He also argues that the Medicaid care has fallen short of quality care. And he insists the Medicaid expansion plan would not save money for the state. In some other states that tried expansion, "We saw a shift from private insurance. ... When they were eligible for government insurance, all we saw was people move from one place to another."
But he says in some states, the number of uninsured people overall did not dimiinish.

Among those disagreeing with Littleton is Gov. Kasich, who is pleased with the efforts of the Medicaid supporters.
After the rally, his spokesman, Rob Nichols, said, ”Today’s outpouring of support, in the rain no less, is a testament to the fact that there’s such board support for this."

Nichols says the governor will continue to fight for his budget.

(Click image for larger view.)

Add Your Comment
Name:

Location:

E-mail: (not published, only used to contact you about your comment)


Comments:




 
Page Options

Print this page

E-Mail this page / Send mp3

Share on Facebook




Stories with Recent Comments

Canton's Basilica of St. John absorbs news of the pope at morning Mass
Hello Chris,Marina,and Patrice, I just read this article and you all look great. I'm on facebook Jean Dutcher in blue and white stripped blouse. I"M so glad to ...

Exploradio: Avoiding the 'acting-white' trap
Growing-up black and being black should not determine that you will not speak well or will not be a high achiever in your goals in life.But society te nds to la...

Charter-school supporters to rally at Statehouse
I am on the bus now headed to the rally. Horizon is an excellent school. My son is is 7 th grade. The teachers and administrators are top notch and spend so m...

Former Nursing Home Land Added to Parks
In addition, LED technology also plays a very important role in advertising- LED placard is very, very useful for shop owners.

Ohio Supreme Court hears arguments on school funding
That's not true. Other school districts HAVE followed this law and done this. Oakhills is one of them and how they were able to provide technology for their s...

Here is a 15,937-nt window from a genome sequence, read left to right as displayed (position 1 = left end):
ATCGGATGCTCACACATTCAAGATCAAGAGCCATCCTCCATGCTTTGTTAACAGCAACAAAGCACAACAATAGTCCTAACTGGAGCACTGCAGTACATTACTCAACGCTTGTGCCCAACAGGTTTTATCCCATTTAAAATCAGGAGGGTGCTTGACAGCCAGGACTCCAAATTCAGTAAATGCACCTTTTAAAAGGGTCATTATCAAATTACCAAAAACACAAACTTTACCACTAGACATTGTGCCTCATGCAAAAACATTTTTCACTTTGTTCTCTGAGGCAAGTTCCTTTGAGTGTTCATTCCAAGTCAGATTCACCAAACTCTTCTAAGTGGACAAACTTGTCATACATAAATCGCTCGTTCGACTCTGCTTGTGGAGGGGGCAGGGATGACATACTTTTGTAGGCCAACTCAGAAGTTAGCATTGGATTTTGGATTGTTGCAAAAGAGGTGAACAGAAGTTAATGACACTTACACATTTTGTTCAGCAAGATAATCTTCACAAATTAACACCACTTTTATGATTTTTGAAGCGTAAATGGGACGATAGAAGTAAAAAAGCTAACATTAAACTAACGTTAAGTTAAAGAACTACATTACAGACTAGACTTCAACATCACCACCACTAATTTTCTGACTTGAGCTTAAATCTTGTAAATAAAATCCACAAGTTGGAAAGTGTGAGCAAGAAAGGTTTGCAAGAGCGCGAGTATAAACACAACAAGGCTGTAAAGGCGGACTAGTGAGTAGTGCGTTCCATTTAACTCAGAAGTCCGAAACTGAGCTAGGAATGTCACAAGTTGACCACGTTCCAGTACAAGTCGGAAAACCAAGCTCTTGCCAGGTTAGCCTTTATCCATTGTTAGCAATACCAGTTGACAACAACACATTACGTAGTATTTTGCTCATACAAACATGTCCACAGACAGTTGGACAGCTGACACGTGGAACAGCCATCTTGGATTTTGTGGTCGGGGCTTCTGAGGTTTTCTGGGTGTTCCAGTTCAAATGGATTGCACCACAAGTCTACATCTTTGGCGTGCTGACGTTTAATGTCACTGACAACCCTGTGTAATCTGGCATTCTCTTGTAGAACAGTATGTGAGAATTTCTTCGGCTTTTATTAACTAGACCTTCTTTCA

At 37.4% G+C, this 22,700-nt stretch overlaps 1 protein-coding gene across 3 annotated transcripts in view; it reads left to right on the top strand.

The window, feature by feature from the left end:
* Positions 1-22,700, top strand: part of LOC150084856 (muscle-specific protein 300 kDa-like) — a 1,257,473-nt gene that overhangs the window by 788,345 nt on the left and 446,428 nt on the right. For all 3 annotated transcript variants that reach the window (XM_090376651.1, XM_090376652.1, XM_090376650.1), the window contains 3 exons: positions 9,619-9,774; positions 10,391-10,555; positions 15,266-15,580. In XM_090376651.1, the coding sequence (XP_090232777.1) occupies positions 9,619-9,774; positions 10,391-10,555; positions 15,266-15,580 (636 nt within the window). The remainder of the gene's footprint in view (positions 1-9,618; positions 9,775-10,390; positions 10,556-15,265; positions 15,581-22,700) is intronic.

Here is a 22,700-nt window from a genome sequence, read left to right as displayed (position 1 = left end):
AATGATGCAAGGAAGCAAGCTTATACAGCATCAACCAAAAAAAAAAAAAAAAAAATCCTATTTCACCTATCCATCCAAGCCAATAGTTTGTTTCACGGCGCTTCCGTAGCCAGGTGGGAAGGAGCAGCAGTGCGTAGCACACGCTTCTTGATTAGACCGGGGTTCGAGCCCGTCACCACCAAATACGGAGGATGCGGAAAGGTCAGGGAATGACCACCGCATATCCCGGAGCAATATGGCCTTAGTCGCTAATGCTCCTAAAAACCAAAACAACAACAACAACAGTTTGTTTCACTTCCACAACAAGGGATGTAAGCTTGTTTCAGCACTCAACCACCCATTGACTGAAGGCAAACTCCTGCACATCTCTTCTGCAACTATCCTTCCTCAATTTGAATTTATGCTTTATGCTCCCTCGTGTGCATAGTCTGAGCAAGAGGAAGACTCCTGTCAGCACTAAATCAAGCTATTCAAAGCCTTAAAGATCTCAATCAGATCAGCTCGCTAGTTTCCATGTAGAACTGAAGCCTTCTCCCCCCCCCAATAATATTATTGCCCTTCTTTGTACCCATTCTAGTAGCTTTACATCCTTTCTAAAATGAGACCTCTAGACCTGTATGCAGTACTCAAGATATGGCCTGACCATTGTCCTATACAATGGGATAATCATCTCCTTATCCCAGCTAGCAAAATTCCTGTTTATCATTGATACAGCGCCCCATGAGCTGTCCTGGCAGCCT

Death and beauty at Cleveland's Museum of Contemporary Art
What a disgusting story to air at lunch time.

Ohio Supreme Court grills attorneys on flooding and million-dollar fixes
Perhaps the State of Ohio should take the lead and implement state wide water shed districts that would collect minimum fees. The funds could then be distribute...

More Ohio schools are adding STEM + arts to come up with STEAM
STEM is Science, Technology, Engineering and Math. Not Education! Your first sentence and intro to this article is incorrect. Please correct this inaccuracy....

Body found in Brecksville park identified as Hillary Sharma
When will we learn the cause of death? We live here and if there's foul play, we have a right to know.

FitzGerald isn't giving up, but many Stark voters are worried, wary and weary
SB5 stands for "Snow Ball 5" because voters have about a snow ball's chance of remembering what it was.

Copyright © 2014 WKSU Public Radio, All Rights Reserved.

 
In Partnership With:

NPR PRI Kent State University

listen in windows media format listen in realplayer format Car Talk Hosts: Tom & Ray Magliozzi Fresh Air Host: Terry Gross A Service of Kent State University 89.7 WKSU | NPR.Classical.Other smart stuff. NPR Senior Correspondent: Noah Adams Living on Earth Host: Steve Curwood 89.7 WKSU | NPR.Classical.Other smart stuff. A Service of Kent State University